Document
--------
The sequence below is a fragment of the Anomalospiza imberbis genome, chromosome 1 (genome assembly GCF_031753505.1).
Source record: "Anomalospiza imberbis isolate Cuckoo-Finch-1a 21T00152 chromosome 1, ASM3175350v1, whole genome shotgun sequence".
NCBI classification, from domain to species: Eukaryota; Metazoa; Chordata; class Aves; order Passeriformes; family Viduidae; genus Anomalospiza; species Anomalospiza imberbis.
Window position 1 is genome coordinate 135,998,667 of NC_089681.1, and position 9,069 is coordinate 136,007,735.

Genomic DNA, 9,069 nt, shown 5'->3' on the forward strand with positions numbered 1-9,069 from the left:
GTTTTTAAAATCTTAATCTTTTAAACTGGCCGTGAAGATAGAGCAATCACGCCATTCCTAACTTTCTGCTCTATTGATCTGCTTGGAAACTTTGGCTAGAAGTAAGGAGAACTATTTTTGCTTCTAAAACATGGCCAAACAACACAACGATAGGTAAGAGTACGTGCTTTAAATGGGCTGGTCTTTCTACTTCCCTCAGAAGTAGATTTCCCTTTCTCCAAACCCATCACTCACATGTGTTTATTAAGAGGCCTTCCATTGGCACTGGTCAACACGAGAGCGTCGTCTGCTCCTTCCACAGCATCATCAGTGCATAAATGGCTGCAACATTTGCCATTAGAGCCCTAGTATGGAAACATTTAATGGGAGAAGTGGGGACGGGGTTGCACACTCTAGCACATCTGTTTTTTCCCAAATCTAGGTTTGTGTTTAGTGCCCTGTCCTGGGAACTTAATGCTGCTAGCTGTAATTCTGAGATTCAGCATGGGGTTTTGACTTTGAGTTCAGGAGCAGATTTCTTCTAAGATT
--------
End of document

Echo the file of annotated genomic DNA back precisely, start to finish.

The sequence below is a fragment of the Anomalospiza imberbis genome, chromosome 1 (genome assembly GCF_031753505.1).
Source record: "Anomalospiza imberbis isolate Cuckoo-Finch-1a 21T00152 chromosome 1, ASM3175350v1, whole genome shotgun sequence".
NCBI classification, from domain to species: Eukaryota; Metazoa; Chordata; class Aves; order Passeriformes; family Viduidae; genus Anomalospiza; species Anomalospiza imberbis.
Window position 1 is genome coordinate 135,998,667 of NC_089681.1, and position 9,069 is coordinate 136,007,735.

Genomic DNA, 9,069 nt, shown 5'->3' on the forward strand with positions numbered 1-9,069 from the left:
GTTTTTAAAATCTTAATCTTTTAAACTGGCCGTGAAGATAGAGCAATCACGCCATTCCTAACTTTCTGCTCTATTGATCTGCTTGGAAACTTTGGCTAGAAGTAAGGAGAACTATTTTTGCTTCTAAAACATGGCCAAACAACACAACGATAGGTAAGAGTACGTGCTTTAAATGGGCTGGTCTTTCTACTTCCCTCAGAAGTAGATTTCCCTTTCTCCAAACCCATCACTCACATGTGTTTATTAAGAGGCCTTCCATTGGCACTGGTCAACACGAGAGCGTCGTCTGCTCCTTCCACAGCATCATCAGTGCATAAATGGCTGCAACATTTGCCATTAGAGCCCTAGTATGGAAACATTTAATGGGAGAAGTGGGGACGGGGTTGCACACTCTAGCACATCTGTTTTTTCCCAAATCTAGGTTTGTGTTTAGTGCCCTGTCCTGGGAACTTAATGCTGCTAGCTGTAATTCTGAGATTCAGCATGGGGTTTTGACTTTGAGTTCAGGAGCAGATTTCTTCTAAGATT